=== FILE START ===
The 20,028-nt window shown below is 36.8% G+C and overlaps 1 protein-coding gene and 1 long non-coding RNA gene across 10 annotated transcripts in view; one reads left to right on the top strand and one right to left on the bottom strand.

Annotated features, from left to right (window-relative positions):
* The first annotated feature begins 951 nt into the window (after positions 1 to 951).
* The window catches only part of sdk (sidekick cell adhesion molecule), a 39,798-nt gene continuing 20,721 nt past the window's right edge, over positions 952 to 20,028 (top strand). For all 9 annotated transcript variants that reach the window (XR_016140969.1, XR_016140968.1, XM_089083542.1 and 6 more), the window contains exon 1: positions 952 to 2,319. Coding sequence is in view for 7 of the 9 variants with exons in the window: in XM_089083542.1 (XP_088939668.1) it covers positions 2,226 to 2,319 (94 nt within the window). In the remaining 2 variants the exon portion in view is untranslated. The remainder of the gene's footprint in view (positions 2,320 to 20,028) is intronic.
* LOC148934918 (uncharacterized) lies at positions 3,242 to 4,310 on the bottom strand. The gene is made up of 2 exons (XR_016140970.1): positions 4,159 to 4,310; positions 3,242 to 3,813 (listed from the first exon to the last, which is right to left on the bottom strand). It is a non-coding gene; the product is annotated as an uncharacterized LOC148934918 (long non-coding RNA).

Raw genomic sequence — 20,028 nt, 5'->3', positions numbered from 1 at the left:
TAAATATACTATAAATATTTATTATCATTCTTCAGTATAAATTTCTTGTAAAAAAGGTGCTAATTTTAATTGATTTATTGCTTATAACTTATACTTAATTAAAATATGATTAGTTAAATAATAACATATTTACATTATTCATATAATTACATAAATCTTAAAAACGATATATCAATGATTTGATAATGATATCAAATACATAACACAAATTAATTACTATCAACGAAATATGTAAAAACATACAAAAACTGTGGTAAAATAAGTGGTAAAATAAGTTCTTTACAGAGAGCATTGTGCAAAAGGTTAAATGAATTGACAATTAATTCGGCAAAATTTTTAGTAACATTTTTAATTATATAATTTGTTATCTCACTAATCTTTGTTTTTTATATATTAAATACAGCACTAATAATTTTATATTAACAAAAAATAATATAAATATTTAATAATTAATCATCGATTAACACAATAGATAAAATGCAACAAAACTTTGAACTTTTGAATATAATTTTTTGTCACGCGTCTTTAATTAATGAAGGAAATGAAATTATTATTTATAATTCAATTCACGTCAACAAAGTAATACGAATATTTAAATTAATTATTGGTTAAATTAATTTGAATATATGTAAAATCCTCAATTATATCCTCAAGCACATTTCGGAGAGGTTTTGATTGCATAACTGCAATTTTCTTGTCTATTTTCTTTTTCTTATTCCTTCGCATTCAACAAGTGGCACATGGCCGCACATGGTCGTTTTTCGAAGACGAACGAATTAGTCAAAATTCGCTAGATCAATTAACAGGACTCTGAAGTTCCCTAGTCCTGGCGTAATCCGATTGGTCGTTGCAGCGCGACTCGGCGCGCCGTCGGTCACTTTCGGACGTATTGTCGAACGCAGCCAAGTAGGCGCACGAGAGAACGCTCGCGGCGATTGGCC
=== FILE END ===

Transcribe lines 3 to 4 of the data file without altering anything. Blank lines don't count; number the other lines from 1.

* The first annotated feature begins 951 nt into the window (after positions 1 to 951).
* The window catches only part of sdk (sidekick cell adhesion molecule), a 39,798-nt gene continuing 20,721 nt past the window's right edge, over positions 952 to 20,028 (top strand). For all 9 annotated transcript variants that reach the window (XR_016140969.1, XR_016140968.1, XM_089083542.1 and 6 more), the window contains exon 1: positions 952 to 2,319. Coding sequence is in view for 7 of the 9 variants with exons in the window: in XM_089083542.1 (XP_088939668.1) it covers positions 2,226 to 2,319 (94 nt within the window). In the remaining 2 variants the exon portion in view is untranslated. The remainder of the gene's footprint in view (positions 2,320 to 20,028) is intronic.